1. Setup a LIRA (if you don’t have one already) – There was one issue with choosing to transfer assets to a LIRA, we didn’t have a LIRA setup!  Basically all major discount brokerages in Canada offer LIRA’s, but since my wife already had assets with Questrade, we decided to keep it all together and open a LIRA with Questrade (full review). The process of opening a LIRA was relatively painless and allowed us to complete almost everything online (except one beneficiary form that had to be mailed in).
  2. Send Pension Company the Transfer Form – Once the LIRA was opened (it took us about a week in total), we filled in the information required in the transfer form provided by GWO. In addition to the transfer instructions, we needed to include  an “Addendum for Locked-In Retirement Accounts” which was provided by Questrade.
  3. Wait for the money to show up!  Upon sending the transfer instructions to GWO, the money showed up in the new LIRA about 7 business days later.  Much faster than I had expected.  So now we have another $20k to invest which will likely be indexed with ETFs like the rest of my wife’s portfolio.

Final Thoughts

So that was our relatively painless adventure of transferring a pension into a new LIRA.  One thing I should note is that not all employer DCP’s require that you transfer into a LIRA.  Some will allow you to transfer to an existing RRSP – best bet is to contact your provider for more details.

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FT is the founder and editor of Million Dollar Journey (est. 2006). Through various financial strategies outlined on this site, he grew his net worth from $200,000 in 2006 to $1,000,000 by 2014. You can read more about him here.
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4 years ago

Hi FT,

I’m in the process of transferring my DB to a LIRA and a RRSP both in Questrade. For the transfer form, it requires the signatures of the authorized officers at the financial institution receiving funds, in this case, Questrade. How did you go about getting these signatures?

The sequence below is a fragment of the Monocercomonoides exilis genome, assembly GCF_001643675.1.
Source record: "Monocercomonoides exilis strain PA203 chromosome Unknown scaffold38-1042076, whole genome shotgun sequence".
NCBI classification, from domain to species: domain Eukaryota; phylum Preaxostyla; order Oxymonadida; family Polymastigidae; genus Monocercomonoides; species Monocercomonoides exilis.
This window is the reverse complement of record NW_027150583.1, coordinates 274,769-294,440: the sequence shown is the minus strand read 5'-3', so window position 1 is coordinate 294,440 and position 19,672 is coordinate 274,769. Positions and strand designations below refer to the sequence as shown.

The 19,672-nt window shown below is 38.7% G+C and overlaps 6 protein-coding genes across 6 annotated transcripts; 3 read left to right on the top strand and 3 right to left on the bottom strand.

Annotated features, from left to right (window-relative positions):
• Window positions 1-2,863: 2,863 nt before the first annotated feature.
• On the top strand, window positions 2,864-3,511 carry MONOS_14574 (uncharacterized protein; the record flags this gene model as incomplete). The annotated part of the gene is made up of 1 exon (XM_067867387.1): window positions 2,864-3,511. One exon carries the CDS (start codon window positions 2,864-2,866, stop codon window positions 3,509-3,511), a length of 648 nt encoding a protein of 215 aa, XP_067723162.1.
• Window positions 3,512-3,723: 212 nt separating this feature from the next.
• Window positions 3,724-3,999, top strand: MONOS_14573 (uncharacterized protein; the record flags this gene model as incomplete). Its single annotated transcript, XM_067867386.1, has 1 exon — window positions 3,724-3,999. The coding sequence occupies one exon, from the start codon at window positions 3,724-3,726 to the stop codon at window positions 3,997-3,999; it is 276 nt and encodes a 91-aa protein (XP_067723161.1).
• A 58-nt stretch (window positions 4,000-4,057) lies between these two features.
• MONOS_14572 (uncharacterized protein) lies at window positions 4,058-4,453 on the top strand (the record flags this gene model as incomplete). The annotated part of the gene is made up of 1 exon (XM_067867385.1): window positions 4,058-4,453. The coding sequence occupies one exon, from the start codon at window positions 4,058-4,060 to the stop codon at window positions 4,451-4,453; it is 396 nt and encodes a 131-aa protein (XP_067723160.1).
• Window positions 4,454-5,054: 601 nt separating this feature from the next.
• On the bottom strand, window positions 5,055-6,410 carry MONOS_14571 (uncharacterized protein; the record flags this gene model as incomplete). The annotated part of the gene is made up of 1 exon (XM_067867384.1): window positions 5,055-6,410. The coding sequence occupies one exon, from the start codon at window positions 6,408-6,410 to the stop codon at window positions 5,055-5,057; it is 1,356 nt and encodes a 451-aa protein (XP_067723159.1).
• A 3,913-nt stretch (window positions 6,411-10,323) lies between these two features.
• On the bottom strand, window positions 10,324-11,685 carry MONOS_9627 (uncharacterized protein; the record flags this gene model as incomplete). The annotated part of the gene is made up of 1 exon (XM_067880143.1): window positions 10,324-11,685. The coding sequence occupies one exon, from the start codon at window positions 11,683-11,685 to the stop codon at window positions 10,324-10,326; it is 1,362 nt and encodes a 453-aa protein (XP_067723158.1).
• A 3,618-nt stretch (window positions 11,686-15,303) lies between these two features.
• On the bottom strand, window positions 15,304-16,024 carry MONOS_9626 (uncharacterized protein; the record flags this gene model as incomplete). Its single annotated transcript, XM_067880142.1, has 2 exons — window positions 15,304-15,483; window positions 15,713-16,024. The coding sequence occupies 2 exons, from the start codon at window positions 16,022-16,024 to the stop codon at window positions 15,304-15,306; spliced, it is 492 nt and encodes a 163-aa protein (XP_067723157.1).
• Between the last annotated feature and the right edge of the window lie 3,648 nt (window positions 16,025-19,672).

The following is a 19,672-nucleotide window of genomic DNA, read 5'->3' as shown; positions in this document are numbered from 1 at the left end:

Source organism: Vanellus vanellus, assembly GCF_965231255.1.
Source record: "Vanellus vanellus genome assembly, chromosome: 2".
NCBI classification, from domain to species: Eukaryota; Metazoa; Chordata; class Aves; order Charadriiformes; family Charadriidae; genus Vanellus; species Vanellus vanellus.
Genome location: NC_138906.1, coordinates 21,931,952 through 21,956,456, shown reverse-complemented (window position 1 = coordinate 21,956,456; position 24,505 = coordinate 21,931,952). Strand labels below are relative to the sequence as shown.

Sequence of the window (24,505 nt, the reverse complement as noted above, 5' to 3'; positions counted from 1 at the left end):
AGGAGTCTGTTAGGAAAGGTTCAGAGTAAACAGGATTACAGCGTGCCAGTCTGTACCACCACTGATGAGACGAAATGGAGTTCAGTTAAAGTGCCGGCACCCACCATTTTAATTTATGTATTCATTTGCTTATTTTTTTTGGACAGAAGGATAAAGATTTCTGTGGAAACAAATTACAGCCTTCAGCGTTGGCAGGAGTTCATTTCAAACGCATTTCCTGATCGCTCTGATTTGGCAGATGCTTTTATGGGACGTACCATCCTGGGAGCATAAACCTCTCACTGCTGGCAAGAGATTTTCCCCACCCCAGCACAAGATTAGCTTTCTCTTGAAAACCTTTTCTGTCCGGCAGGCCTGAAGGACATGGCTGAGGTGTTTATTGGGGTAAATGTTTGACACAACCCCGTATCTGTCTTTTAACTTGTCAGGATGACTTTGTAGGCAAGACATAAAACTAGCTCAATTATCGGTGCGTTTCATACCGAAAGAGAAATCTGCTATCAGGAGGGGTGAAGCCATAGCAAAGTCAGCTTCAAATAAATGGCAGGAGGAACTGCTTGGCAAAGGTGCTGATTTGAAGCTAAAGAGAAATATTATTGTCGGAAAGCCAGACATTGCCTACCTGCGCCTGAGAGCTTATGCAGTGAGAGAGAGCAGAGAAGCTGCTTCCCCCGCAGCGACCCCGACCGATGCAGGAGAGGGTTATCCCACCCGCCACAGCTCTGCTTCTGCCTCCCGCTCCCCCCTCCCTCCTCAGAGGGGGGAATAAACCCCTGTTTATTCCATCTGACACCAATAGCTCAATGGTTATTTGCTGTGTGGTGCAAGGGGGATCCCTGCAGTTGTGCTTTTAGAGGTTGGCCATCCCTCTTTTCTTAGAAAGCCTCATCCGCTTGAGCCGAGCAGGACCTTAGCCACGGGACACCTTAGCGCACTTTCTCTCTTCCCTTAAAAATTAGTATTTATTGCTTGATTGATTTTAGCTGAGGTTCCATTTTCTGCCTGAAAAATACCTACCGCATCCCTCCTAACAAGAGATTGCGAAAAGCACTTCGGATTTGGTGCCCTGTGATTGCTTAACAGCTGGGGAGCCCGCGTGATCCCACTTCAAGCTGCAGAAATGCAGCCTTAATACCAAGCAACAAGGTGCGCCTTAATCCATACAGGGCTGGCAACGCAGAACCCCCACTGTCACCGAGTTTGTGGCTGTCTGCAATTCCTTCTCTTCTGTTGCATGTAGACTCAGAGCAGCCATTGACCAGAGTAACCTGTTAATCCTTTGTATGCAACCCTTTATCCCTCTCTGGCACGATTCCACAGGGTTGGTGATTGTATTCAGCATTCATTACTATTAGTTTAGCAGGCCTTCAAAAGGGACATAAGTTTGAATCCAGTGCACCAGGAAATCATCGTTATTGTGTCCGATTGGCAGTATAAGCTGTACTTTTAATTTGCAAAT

Thanks in advance for your help.

5 years ago

Thank you FT. Your answer feeds my theory that the bank should not have issued an RRSP rcpt. For now, I’ll ignore the bank rcpt. and file. Later, I will pursue this. BTW, the client seems to have a LIF now. (Life Income Fund if I remember correctly.)

5 years ago

Addendum #2 the issuer, OMERS, said no reporting is necessary as it was a direct transfer. They will not issue any income slip. This means the Bank should not have issued a contribution receipt. s.60L is only for deductions from income, and since there is no income to deduct the amount from… Also s.60 is for RRSPs and RRIFs. But this amount comes from a private OMERS pension. I will pursue after tax season.

5 years ago

Addendum: The bank called it a S. 60(L) ITA transfer.

5 years ago

What tax slips were issued at year-end with respect to the transfer, and how did that affect the tax return. My client’s spouse passed away and her private pension was transferred to the client’s account (probably a LIRA). Problem is the bank issued a half million RRSP contrib receipt. I’m thinking this is a mistake.

william cunningham
6 years ago

I’m retiring in 28 days (yay) at the age of 62. I have to move my company shares out of a Solium acct and don’t know what to do with them.

7 years ago

The only thing I don’t like about these transfers is being out of the market, not sure if there is a way to transfer some mutual funds “in kind” as they are usually not offered outside the plan provider.

7 years ago

Hi FT,

Do you know if IB offers this LIRA? Currently have RRSP with them and would be nice if can have LIRA with them too. I looked at their website and it looks like they only offer two registered accounts RRSP and TFSA.


7 years ago

Thanks for the very good article.

I believe in the third paragraph you mean that the employer has de-risked itself, not the employee.